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Wednesday, 18 October, 2000, 13:24 GMT 14:24 UK
Democrats' Missouri dilemma

The death of Missouri Governor Mel Carnahan in a plane crash has shocked the state. But it also may also shatter Democratic hopes to regain the balance of power in the US Senate.

Mr Carnahan, who had been running in a very close race for a Senate seat against Republican incumbent John Ashcroft, cannot be removed from the 7 November ballot, leaving the Democrats effectively without a candidate.

Mel Carnahan
Governor Carnahan was a popular governor
Missouri is a key state for the Democrats, who need a net gain of just five seats in next month's election to take the Senate. It is one of seven states, out of the 34 up for election, where a Democrat gain is a real possibility.

Governor Carnahan was killed in a light aeroplane crash on Monday, along with his son Roger and campaign adviser, Chris Sifford.

At Tuesday night's presidential debate between Al Gore and George W Bush there was a minute's silence. Both men cancelled post-debate rallies that they had held after their previous encounters.

"This debate in a way is a living tribute to Mel Carnahan because he loved the vigorous discussion of ideas in our democracy," said Mr Gore, extending his sympathy to the victims' families

Mr Bush also offered prayers and blessings and said: "It was a tragic moment."

Campaign suspended

Mr Carnahan was a very popular second-term politician, giving Mr Ashcroft a run for his money. Both had large campaign funds and a strong record in winning state elections.

They had been rivals for 20 years and this campaign had often become bitter and personal.

Mr Ashcroft has suspended his campaign as a mark of respect, at least until after the funerals. His campaign website has been replaced with a simple statement.

"This is a time for unity and common purpose in our state," it says. "That our Senate campaign could have ended so tragically is shocking."

No decisions are likely to be made until after the funerals and memorial services. But some sort of political campaign could yet re-ignite.

The options

Under Missouri law, Mr Carnahan's name cannot be removed from the ballot papers. If he gets the most votes, a Democrat could be chosen to serve, either until the next general election in November 2002, or for the full six-year term.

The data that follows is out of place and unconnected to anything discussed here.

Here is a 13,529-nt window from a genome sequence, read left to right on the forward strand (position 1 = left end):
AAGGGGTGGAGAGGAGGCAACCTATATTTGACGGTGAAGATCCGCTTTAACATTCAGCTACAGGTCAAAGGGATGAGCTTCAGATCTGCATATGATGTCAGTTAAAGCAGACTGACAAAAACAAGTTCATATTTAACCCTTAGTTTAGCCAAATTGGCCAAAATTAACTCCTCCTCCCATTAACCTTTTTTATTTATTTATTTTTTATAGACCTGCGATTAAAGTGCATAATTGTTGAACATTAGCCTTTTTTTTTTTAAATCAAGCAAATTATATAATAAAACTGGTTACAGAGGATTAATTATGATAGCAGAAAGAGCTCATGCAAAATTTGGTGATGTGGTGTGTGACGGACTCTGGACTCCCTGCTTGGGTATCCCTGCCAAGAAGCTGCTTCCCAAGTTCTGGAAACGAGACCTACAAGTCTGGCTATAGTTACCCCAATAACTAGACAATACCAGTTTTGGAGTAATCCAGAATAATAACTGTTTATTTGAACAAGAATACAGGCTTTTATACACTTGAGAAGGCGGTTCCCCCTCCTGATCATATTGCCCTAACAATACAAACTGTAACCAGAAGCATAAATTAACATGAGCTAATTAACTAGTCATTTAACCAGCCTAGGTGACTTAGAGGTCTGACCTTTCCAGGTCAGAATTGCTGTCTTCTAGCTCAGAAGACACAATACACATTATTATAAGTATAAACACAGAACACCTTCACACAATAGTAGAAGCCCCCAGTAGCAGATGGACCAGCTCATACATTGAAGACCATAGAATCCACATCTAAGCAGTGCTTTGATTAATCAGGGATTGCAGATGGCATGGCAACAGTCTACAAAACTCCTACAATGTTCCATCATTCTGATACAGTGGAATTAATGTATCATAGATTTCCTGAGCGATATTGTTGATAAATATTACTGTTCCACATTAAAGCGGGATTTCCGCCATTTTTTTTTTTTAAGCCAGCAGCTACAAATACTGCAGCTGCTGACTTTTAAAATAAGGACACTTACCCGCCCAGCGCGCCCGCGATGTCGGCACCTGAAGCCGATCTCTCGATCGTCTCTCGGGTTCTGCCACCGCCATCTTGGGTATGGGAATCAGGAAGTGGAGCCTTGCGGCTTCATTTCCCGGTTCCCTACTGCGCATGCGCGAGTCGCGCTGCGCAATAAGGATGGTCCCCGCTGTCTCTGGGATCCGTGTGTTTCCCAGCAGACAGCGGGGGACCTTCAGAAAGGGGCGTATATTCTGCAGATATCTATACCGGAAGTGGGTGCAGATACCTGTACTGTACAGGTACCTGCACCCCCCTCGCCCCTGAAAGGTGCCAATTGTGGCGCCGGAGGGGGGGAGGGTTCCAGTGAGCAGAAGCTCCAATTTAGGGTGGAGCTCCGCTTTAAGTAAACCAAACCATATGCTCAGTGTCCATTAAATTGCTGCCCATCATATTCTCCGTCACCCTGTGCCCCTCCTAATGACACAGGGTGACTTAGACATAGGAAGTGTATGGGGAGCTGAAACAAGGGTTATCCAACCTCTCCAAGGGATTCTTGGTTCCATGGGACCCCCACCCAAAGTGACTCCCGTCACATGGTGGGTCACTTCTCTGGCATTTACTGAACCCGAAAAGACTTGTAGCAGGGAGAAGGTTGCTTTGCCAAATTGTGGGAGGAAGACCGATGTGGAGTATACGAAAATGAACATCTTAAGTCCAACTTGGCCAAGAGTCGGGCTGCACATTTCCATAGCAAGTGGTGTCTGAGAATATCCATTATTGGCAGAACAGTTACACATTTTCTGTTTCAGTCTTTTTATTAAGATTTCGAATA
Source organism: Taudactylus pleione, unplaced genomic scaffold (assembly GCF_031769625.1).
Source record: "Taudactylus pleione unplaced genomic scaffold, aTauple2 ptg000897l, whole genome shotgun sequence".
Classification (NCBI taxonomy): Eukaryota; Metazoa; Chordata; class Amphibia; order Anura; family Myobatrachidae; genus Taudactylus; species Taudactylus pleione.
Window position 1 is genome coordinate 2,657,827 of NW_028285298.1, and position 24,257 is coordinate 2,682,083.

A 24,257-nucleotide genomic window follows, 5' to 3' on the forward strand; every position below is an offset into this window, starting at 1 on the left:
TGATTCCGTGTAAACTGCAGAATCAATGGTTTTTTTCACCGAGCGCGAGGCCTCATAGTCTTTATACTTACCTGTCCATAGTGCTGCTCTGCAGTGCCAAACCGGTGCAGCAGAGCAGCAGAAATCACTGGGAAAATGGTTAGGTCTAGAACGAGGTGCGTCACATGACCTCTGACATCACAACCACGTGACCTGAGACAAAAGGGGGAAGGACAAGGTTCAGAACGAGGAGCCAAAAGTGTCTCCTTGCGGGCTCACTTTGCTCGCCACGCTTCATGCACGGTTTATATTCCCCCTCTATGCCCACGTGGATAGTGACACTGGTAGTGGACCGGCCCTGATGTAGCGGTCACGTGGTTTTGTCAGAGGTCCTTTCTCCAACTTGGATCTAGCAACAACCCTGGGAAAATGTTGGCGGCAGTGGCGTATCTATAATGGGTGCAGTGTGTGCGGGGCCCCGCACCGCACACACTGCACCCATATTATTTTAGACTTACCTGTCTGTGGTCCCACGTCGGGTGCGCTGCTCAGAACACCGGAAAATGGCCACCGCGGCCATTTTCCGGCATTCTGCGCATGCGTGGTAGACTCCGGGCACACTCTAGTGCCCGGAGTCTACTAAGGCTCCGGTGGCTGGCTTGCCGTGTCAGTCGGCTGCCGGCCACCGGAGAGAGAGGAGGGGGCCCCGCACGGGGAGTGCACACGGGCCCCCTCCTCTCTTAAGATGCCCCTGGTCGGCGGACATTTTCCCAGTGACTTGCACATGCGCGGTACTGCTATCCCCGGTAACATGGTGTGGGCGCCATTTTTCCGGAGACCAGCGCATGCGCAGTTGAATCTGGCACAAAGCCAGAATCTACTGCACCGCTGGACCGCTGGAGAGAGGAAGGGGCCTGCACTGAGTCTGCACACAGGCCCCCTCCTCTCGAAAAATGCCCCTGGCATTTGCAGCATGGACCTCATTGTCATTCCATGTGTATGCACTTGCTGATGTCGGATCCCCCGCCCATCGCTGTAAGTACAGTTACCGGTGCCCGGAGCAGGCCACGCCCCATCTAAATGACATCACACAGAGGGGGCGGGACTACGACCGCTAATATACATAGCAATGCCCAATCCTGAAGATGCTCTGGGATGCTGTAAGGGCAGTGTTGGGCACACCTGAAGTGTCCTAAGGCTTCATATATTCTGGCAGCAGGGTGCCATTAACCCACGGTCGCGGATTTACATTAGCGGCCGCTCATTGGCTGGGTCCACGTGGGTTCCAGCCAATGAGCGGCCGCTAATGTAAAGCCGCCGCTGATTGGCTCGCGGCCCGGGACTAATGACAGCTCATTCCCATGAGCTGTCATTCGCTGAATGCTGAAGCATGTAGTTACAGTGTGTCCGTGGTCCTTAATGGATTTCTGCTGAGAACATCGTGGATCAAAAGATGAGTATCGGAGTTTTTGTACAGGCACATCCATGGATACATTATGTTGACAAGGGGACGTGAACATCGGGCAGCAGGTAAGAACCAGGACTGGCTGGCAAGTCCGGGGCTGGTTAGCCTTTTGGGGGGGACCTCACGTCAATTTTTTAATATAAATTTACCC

debate scene
The presidential candidates share a moment of silence for Mel Carnahan
That task would fall to Lieutenant Governor Roger Wilson, who was sworn in as governor on Tuesday and will serve out the remainder of Mr Carnahan's term, which ends on 8 January. Because the new Congress is sworn in on 3 January, the newly elected governor will not yet have taken power.

This eventuality could anger Republicans and spark a legal challenge. They could argue that a dead man could not run in an election.

One possibility is that Governor Wilson, in consultation with Democratic leaders, might announce his choice before the 7 November election. That way, voters would know in advance who the choice of candidates were.

It would also lessen possible Republican bitterness that a governor, who was himself un-elected, could make such a decision.

But it is all speculation. Mr Ashcroft was always in a good position for re-election, and without his tough opponent he could reasonably expect to win. For the time being at least, politicians are united in mourning a popular man.

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See also:

17 Oct 00 | Americas
Missouri governor dies in air crash
16 Oct 00 | Americas
Missouri moves centre stage
17 Oct 00 | Americas
Bush evokes Reagan era
13 Oct 00 | Americas
Gore dismisses debate 'defeat'
10 Oct 00 | Americas
White lies may cost Gore
05 Sep 00 | Election news
Why Bushisms matter
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